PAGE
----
How much do you really know about what your teeth consist of, and how they are built? Here’s a little more about the structure and parts of your teeth.
Your teeth have two basic parts:
- The crown of your tooth is the main part of the tooth that is visible above your gums, and is covered in enamel.
- The root of your tooth is the portion embedded in your jaw, anchoring your tooth in its socket. The root is not normally visible.
The basic anatomy of a tooth is made up of several layers:
- Enamel is the hard outer layer of the tooth crown. Many people don’t know that enamel is the hardest substance in the human body! Enamel is actually semi-translucent, meaning that its colour is affected by the dentin (and any restorative dental material) below it.
- Dentin is a porous substance found just under the enamel and extending into the root. Dentin is not as hard as enamel, and if enamel is worn away and dentin exposed, this can cause tooth sensitivity. Because dentin is softer than enamel, it decays more rapidly and can be subject to severe decay if cavities are left untreated.
- Pulp is found at the core of the tooth crown and extends all the way to the tip of the the tooth root. Pulp is a soft tissue that contains the tooth’s blood and nerve supply.
- Cementum is a bone-like tissue that is not as hard as enamel. This material covers the tooth root, and serves as a surface to which the fibres of the periodontal ligament to attach and secure the tooth in place.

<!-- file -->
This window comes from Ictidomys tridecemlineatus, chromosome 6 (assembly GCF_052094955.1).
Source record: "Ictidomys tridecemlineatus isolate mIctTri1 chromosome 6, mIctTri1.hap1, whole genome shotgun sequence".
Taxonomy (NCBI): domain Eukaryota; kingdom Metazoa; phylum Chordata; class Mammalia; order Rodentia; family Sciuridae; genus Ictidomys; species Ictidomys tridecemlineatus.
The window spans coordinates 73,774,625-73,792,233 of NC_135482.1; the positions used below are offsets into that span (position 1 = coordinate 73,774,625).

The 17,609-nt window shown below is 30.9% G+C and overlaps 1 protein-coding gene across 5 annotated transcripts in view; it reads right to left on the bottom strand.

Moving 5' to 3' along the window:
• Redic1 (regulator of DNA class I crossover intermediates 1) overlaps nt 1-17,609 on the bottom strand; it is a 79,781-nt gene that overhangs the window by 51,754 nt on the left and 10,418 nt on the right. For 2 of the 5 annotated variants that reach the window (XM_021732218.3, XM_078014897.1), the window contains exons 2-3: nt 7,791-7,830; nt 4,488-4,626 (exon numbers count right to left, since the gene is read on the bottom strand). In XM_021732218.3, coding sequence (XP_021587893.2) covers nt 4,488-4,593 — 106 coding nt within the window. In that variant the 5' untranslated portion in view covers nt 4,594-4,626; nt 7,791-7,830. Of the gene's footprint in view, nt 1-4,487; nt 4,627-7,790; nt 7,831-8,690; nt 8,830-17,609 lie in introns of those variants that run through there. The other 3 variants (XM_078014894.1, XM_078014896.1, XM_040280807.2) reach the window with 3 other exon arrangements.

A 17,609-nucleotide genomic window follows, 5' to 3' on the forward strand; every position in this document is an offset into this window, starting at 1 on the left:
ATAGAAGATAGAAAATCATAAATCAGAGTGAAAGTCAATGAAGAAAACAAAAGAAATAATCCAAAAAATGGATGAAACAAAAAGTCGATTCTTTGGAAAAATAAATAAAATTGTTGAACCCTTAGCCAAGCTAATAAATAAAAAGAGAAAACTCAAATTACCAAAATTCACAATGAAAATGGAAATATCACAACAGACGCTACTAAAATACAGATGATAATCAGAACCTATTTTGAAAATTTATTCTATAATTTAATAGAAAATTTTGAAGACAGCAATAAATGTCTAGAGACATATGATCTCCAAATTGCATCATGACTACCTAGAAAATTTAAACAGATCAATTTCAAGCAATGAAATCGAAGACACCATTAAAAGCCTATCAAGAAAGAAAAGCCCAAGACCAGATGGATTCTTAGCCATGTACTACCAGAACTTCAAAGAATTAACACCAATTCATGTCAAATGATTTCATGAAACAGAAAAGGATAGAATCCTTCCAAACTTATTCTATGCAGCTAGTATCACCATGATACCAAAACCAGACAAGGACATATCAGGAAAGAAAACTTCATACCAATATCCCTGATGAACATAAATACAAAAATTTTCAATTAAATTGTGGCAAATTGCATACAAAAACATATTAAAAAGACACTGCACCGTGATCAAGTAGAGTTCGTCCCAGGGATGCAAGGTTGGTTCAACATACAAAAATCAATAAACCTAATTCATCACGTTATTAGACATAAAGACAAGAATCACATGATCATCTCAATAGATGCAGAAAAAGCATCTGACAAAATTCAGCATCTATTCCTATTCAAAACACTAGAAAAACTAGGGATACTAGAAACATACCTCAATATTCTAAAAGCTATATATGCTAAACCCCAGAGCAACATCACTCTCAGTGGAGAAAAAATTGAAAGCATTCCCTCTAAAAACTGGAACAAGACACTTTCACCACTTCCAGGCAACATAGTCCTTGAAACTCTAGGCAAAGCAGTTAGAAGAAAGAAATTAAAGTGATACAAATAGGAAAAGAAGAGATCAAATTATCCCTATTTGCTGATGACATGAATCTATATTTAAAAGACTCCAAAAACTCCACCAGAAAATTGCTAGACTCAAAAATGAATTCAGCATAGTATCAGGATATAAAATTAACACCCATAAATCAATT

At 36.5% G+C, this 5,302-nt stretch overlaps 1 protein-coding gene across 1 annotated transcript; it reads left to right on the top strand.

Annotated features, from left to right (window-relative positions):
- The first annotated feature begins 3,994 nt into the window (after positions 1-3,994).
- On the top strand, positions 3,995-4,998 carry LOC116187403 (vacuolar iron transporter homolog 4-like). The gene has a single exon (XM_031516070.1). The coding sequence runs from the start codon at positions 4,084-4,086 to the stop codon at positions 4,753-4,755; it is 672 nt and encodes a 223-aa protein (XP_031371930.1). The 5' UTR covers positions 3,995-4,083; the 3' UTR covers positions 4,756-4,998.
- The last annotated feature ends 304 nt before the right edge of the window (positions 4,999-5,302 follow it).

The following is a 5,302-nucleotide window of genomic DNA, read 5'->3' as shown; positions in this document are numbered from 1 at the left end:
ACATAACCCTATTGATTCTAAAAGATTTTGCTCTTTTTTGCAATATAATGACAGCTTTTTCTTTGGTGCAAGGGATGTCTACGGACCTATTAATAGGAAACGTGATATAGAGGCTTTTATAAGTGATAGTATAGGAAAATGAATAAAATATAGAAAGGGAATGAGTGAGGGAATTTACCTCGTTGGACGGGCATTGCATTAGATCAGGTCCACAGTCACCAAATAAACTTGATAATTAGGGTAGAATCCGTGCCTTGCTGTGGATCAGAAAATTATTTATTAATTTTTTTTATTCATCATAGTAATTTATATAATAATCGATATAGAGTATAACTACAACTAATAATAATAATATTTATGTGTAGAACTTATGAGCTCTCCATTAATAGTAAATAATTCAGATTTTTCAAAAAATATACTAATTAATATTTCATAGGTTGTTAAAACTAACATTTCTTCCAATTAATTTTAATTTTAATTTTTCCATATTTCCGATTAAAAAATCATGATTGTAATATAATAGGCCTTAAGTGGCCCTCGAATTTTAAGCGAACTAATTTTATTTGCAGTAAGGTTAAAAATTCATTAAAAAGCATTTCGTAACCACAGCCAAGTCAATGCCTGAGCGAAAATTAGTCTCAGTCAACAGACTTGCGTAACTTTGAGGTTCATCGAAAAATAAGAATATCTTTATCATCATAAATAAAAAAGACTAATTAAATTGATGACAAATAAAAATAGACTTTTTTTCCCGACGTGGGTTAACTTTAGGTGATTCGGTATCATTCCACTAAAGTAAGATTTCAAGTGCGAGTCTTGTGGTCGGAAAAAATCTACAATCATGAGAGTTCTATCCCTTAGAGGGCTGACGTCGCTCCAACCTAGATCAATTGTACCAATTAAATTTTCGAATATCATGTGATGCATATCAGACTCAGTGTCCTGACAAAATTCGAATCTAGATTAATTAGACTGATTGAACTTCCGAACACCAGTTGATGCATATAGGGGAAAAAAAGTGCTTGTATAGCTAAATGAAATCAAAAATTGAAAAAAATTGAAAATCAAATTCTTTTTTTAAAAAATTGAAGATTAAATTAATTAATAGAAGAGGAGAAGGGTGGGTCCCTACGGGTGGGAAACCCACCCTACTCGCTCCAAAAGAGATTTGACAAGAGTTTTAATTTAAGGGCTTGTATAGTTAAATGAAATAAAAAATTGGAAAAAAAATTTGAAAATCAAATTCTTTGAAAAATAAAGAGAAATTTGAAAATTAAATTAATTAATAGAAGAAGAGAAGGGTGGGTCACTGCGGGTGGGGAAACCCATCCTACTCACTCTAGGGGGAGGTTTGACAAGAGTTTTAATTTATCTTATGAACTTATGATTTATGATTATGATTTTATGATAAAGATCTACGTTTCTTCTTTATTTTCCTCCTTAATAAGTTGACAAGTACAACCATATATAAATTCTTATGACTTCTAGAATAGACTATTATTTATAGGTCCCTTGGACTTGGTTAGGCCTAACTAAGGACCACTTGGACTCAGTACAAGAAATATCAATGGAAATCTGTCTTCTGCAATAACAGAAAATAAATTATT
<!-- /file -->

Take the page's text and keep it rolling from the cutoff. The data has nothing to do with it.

Anatomy around the tooth
Each tooth sits in a bony socket in the jaw, and is attached by a periodontal ligament. The fibres of the ligaments not only anchor the tooth, but cushion it from heavy forces like chewing. Each periodontal ligament has a nerve and blood supply that is vital to the life of the tooth. The gums or gingivae are the soft tissue that surrounds and protects the tooth root and bone.
Tooth development and hygiene
Learn about proper tooth cleaning, including information about types of toothpaste, right here. Read about children’s oral care and development in our Parents’ Guide to Children’s Dental Health.
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